2. Something else is the server, in which case it needs to be WSGI-compliant. In this situation, an instance of django.core.handlers.wsgi.WsgiHandler is created by the server.

Both of those classes inherit from django.core.handlers.base.BaseHandler, which contains common code needed for any type of request.

I’ve got a handle on it

When one of the above handlers is instantiated, a couple things happen immediately:

  1. The handler imports your Django settings file.
  2. The handler imports Django’s custom exception classes.
  3. The handler calls its own load_middleware method, which loads all the middleware classes it finds listed in the MIDDLEWARE_CLASSES setting and introspects them.

That last bit is somewhat complicated, so let’s look at it in detail.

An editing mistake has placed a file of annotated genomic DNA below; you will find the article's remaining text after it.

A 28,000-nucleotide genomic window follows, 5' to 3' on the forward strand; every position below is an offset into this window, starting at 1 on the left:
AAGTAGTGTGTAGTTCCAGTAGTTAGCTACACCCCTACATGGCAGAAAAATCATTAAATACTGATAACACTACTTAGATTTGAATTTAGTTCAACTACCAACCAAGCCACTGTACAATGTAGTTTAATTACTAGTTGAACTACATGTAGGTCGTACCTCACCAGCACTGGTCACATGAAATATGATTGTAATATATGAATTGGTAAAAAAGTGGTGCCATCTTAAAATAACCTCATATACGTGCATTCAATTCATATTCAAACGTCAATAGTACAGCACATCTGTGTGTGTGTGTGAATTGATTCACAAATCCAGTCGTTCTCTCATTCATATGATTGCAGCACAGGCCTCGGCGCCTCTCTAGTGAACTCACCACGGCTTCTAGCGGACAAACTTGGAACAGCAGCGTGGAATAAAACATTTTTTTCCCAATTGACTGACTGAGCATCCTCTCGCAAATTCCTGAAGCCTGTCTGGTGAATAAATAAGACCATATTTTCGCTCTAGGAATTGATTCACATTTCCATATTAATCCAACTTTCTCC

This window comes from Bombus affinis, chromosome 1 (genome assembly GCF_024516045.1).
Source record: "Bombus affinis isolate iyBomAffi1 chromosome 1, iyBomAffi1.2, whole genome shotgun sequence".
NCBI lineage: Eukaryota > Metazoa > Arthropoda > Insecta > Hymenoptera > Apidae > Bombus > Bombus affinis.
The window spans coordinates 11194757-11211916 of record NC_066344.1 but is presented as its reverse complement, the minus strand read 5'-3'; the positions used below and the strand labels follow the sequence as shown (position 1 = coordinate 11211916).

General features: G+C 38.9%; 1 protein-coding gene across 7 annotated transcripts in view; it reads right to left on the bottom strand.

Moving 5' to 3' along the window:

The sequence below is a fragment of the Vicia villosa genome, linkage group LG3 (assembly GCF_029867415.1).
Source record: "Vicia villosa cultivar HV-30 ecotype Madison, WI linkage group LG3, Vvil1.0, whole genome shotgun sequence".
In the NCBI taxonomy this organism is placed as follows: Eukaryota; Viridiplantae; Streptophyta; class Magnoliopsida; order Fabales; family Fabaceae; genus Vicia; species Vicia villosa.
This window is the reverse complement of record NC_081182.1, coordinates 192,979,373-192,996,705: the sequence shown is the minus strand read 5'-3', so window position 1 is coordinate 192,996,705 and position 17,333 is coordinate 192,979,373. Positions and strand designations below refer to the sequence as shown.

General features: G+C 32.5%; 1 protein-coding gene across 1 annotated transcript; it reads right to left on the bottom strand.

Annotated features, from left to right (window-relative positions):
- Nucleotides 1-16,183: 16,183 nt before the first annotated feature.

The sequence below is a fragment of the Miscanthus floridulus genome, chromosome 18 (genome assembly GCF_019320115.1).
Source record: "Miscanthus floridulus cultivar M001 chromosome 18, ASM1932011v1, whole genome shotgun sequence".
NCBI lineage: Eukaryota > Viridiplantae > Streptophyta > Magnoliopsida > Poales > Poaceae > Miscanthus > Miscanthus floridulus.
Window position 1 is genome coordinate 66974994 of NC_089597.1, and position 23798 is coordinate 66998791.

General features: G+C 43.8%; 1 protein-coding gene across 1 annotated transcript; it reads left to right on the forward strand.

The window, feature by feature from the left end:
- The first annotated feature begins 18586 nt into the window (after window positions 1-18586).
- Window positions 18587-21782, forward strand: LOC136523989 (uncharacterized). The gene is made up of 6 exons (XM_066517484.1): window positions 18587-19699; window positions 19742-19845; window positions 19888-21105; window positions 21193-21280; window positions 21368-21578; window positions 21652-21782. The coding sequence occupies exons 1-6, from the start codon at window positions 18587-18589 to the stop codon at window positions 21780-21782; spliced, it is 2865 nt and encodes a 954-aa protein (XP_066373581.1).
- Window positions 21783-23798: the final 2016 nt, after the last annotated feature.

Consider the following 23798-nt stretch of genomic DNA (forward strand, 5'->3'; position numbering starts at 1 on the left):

A middleware class can hook into any of four phases of processing: request, view, response and exception. It does so by defining methods named, appropriately enough, process_request, process_view, process_response and process_exception. The middleware can define any or all of these depending on what functionality it wants to provide.

When the handler introspects the middleware, it looks for methods with those names, and builds up four lists which are stored as instance variables of the handler:

  1. _request_middleware is a list of the process_request methods (in each case these will be the actual methods, so they’re directly callable) from any middleware classes which defined them.
  2. _view_middleware is a list of the process_view methods from any middleware classes which defined them.
  3. _response_middleware is a list of the process_response methods from any middleware classes which defined them.
  4. _exception_middleware is a list of the process_exception methods from any middleware classes which defined them.

Green light: now begin